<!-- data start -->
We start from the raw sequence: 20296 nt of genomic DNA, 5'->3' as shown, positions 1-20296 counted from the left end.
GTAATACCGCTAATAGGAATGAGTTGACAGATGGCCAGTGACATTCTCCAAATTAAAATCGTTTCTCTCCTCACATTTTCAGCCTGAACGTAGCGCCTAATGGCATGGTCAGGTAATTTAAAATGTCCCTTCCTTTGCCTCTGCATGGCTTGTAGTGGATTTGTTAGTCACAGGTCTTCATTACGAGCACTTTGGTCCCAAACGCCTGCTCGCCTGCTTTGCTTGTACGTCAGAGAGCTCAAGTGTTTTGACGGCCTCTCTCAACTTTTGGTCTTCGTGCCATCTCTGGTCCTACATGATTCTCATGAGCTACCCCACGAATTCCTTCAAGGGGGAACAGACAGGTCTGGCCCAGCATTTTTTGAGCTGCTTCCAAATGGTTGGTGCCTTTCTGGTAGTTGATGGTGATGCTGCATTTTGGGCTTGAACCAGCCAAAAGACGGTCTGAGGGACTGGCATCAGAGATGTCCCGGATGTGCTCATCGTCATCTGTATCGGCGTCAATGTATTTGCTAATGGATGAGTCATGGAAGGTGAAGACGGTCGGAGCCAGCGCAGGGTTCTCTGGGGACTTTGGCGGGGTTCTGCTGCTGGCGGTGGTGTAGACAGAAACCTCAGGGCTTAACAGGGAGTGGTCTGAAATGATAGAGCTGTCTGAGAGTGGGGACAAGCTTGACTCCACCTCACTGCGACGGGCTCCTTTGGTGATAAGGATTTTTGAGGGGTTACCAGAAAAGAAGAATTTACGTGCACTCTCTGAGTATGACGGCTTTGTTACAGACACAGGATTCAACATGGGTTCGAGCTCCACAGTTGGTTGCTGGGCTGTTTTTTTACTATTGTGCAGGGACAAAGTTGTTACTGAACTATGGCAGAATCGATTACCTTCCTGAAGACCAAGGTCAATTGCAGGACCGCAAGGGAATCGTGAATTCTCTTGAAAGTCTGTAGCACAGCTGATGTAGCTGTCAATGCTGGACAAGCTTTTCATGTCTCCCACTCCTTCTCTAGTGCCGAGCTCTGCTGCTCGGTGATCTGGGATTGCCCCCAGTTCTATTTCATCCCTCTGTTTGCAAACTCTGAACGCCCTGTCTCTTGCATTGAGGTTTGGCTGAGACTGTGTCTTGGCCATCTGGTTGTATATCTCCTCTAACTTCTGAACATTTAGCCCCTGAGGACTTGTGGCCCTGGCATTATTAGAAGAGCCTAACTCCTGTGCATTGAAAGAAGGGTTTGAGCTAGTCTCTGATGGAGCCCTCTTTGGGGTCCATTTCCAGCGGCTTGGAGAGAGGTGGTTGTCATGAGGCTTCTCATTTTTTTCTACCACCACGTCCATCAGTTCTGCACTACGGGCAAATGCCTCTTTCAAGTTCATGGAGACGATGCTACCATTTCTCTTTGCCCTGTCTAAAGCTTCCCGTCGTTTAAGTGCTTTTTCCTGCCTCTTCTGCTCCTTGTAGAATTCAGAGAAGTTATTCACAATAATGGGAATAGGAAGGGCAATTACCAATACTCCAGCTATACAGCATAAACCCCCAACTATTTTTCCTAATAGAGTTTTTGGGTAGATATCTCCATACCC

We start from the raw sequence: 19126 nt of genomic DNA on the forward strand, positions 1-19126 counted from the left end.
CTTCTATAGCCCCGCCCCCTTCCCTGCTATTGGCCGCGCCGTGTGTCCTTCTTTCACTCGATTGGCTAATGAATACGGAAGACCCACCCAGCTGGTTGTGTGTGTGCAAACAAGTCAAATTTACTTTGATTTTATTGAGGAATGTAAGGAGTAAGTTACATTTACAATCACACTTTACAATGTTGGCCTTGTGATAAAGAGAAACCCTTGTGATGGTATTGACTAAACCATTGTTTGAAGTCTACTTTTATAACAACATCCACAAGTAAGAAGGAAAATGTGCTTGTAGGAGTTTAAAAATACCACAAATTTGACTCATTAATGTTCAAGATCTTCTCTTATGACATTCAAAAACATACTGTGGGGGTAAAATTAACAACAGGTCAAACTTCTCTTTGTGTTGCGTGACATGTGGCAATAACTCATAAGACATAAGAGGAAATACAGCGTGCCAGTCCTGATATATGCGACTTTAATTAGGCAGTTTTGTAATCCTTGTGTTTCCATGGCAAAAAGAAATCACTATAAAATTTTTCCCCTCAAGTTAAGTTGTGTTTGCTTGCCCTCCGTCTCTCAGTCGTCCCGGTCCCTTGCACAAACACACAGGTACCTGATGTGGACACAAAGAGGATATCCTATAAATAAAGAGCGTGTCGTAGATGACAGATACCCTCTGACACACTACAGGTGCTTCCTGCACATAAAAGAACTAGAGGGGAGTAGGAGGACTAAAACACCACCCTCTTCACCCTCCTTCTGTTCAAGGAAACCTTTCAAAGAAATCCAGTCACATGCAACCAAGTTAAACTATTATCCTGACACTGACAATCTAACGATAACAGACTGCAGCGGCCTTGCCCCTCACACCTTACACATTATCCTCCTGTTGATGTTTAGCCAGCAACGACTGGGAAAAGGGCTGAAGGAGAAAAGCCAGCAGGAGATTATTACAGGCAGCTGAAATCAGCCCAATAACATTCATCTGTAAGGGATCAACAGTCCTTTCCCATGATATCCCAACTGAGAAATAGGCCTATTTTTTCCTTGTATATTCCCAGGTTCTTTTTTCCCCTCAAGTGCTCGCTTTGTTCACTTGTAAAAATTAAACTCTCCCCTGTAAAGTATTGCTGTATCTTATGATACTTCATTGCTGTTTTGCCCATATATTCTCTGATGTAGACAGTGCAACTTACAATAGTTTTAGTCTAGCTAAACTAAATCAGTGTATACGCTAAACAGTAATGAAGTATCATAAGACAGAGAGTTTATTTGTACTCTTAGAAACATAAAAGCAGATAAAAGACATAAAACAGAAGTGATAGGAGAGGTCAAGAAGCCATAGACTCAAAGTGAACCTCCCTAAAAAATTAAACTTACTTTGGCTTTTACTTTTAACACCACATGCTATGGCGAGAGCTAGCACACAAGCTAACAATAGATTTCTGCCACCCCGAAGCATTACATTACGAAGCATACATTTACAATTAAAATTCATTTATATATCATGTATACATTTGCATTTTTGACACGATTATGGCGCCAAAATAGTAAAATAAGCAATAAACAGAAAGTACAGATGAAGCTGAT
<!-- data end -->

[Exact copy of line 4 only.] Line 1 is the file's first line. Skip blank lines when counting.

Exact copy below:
CTTCTATAGCCCCGCCCCCTTCCCTGCTATTGGCCGCGCCGTGTGTCCTTCTTTCACTCGATTGGCTAATGAATACGGAAGACCCACCCAGCTGGTTGTGTGTGTGCAAACAAGTCAAATTTACTTTGATTTTATTGAGGAATGTAAGGAGTAAGTTACATTTACAATCACACTTTACAATGTTGGCCTTGTGATAAAGAGAAACCCTTGTGATGGTATTGACTAAACCATTGTTTGAAGTCTACTTTTATAACAACATCCACAAGTAAGAAGGAAAATGTGCTTGTAGGAGTTTAAAAATACCACAAATTTGACTCATTAATGTTCAAGATCTTCTCTTATGACATTCAAAAACATACTGTGGGGGTAAAATTAACAACAGGTCAAACTTCTCTTTGTGTTGCGTGACATGTGGCAATAACTCATAAGACATAAGAGGAAATACAGCGTGCCAGTCCTGATATATGCGACTTTAATTAGGCAGTTTTGTAATCCTTGTGTTTCCATGGCAAAAAGAAATCACTATAAAATTTTTCCCCTCAAGTTAAGTTGTGTTTGCTTGCCCTCCGTCTCTCAGTCGTCCCGGTCCCTTGCACAAACACACAGGTACCTGATGTGGACACAAAGAGGATATCCTATAAATAAAGAGCGTGTCGTAGATGACAGATACCCTCTGACACACTACAGGTGCTTCCTGCACATAAAAGAACTAGAGGGGAGTAGGAGGACTAAAACACCACCCTCTTCACCCTCCTTCTGTTCAAGGAAACCTTTCAAAGAAATCCAGTCACATGCAACCAAGTTAAACTATTATCCTGACACTGACAATCTAACGATAACAGACTGCAGCGGCCTTGCCCCTCACACCTTACACATTATCCTCCTGTTGATGTTTAGCCAGCAACGACTGGGAAAAGGGCTGAAGGAGAAAAGCCAGCAGGAGATTATTACAGGCAGCTGAAATCAGCCCAATAACATTCATCTGTAAGGGATCAACAGTCCTTTCCCATGATATCCCAACTGAGAAATAGGCCTATTTTTTCCTTGTATATTCCCAGGTTCTTTTTTCCCCTCAAGTGCTCGCTTTGTTCACTTGTAAAAATTAAACTCTCCCCTGTAAAGTATTGCTGTATCTTATGATACTTCATTGCTGTTTTGCCCATATATTCTCTGATGTAGACAGTGCAACTTACAATAGTTTTAGTCTAGCTAAACTAAATCAGTGTATACGCTAAACAGTAATGAAGTATCATAAGACAGAGAGTTTATTTGTACTCTTAGAAACATAAAAGCAGATAAAAGACATAAAACAGAAGTGATAGGAGAGGTCAAGAAGCCATAGACTCAAAGTGAACCTCCCTAAAAAATTAAACTTACTTTGGCTTTTACTTTTAACACCACATGCTATGGCGAGAGCTAGCACACAAGCTAACAATAGATTTCTGCCACCCCGAAGCATTACATTACGAAGCATACATTTACAATTAAAATTCATTTATATATCATGTATACATTTGCATTTTTGACACGATTATGGCGCCAAAATAGTAAAATAAGCAATAAACAGAAAGTACAGATGAAGCTGAT